Puppy Love for Detectorists

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At last! For the first time this century, the BBC has produced two (count them: one, two) situation comedies which show originality, wit and genuine pathos. Congratulations to the makers of Detectorists and Puppy Love.

Labour must remember why it was created

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Labour came into being to be the party of and for the working class. Of course it is ludicrous to suggest that UKIP represents the interests of working people. We only need to look at where its leaders and its money come from. But UKIP can represent working class – and others’ – prejudices. We all suffer from prejudices but they are only likely to flourish in a vacuum. And Labour has allowed a massive vacuum to develop by its constant efforts to placate the press and the middle-classes and turn itself into another Tory Party. Labour will win nothing by sounding ‘tough’ on immigration or the EU. It cannot compete in that bullring. How does UKIP win support? By Farage etc. saying what they mean – even if it is meaningless. Labour must work to remember what it means (history provides plenty of guidance; or look up ‘socialism’ in a dictionary) and then start saying it again – loudly enough so that its old supporters can hear it over the whines of the Sun, the Daily Mail and so on. And it must do it before it is too late.

Well-packed Lunchbox

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The Lunchbox (Ritesh Batra, 2013) is a wonderful little film: a romance which avoids sentimentality and with just the right amount of humour (bittersweet, of course). It is beautifully written and performed and displays subtlety of character and plot development of which Hollywood can only dream.

What do M&S and Labour have in common?

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1) Both deserted their loyal supporters years ago and now wonder why their loyal supporters are deserting them. 2) Too much packaging.

Novel 2 Draft 1 Complete

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I’ve just finished the first draft of ‘By Hand Or By Brain’, my second novel. It’s a romantic rite of passage set against the background of the political world of the mid 1970’s. After a brief period of rest and relaxation, I’ll get on to the real fun bit – the editing. Meanwhile, I’ll be hoping to increase my output of short stories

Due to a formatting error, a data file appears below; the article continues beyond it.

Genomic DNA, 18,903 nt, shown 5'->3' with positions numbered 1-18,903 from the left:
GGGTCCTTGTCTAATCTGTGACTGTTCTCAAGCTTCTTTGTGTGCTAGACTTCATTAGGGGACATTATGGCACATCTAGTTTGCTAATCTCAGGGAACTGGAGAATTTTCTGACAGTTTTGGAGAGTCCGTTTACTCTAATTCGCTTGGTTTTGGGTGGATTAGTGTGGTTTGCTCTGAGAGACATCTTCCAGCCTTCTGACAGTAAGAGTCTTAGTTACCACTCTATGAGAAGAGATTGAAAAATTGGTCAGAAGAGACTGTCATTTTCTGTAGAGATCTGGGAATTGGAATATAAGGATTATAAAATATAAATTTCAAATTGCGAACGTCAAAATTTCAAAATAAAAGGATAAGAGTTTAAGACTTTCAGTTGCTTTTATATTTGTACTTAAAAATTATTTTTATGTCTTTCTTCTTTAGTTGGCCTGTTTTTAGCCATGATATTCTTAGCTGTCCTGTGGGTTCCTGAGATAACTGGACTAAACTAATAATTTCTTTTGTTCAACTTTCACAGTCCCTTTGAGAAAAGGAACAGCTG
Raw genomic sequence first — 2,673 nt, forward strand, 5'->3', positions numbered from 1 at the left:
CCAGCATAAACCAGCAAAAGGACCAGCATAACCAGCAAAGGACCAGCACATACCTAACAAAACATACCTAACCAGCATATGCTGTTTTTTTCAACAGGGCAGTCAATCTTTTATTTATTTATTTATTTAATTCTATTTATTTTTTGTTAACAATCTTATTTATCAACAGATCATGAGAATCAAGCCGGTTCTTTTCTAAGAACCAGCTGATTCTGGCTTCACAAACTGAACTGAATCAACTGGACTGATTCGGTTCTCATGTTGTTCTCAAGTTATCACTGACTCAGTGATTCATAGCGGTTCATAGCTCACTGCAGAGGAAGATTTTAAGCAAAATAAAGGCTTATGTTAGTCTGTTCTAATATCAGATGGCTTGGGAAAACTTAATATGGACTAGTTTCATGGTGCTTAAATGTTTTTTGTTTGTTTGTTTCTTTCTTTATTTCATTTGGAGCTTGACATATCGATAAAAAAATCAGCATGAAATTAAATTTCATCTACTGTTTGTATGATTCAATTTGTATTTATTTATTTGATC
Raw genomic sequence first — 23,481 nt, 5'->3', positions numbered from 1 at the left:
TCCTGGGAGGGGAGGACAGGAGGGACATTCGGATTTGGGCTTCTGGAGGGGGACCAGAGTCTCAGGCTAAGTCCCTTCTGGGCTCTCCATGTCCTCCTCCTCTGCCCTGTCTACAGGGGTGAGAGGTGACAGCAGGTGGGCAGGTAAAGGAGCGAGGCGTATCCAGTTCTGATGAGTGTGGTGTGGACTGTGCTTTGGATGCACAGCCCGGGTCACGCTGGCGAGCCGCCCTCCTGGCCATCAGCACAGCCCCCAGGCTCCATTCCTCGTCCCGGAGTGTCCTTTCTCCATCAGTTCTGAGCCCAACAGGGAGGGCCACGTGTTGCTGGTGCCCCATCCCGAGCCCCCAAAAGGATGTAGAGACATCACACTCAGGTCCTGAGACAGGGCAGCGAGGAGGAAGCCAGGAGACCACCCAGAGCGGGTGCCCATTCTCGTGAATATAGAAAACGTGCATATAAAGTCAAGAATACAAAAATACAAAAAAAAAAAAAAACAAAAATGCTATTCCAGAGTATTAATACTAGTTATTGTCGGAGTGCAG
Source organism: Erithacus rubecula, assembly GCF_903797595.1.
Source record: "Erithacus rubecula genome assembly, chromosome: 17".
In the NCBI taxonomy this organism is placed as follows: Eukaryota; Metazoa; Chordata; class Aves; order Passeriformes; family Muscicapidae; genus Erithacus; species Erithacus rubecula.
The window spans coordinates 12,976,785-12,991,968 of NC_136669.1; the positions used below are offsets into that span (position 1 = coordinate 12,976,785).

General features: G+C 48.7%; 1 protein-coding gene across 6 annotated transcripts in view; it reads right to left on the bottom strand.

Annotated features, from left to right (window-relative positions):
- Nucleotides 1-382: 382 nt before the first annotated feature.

An Ode To My Dentist (He Who Knows My Pain)

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To own the truth

About this tooth

I’ve had it far too long.

I say again

Can’t take the pain.

Before the starting-gong…

Need novocaine

Not crack cocaine;

Heroin would be wrong.

Give me a shot

Of all you’ve got:

Enough to do King Kong

Mansfield Park: a great satire brilliantly read by Juliet Stevenson

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Once again, Juliet Stevenson proves herself the best audio book reader of Jane Austen. In Mansfield Park, where Austen delves into much sharper satire of love, infatuation and manners than in her other books, Stevenson’s reading brings it to life in a way none can match. As always with Austen, the unabridged version is a must.

…And Another Letter in Writing Magazine

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More words of wisdom from yours truly on the Letters page of the March edition of Writing Magazine. What a wonderful publication it is.

Brilliant Blink at Salisbury Playhouse

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Theatre isn’t always my favourite medium – especially on an intimate scale. An even greater achievement then by this week’s studio piece at the Salberg at Salisbury Playhouse. Blink by Phil Porter provided the most enjoyable evening I’ve had at the theatre for years. It was beautifully written, intricately weaving a story of love, loneliness, loss, grief and vulnerability through dark and original comedy – and all in one and a quarter hours. A two-hander, the performances of Lizzy Watts and Thomas Pickles were superb. I was impressed particularly by their skilful use of the props which, like the set, perfectly fitted the play and the space.

Letter Published in Writing Magazine

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Look out – if you are so minded – for my letter (as Brian Jones) on back stories on page 8 of the February edition of Writing Magazine, that excellent publication.

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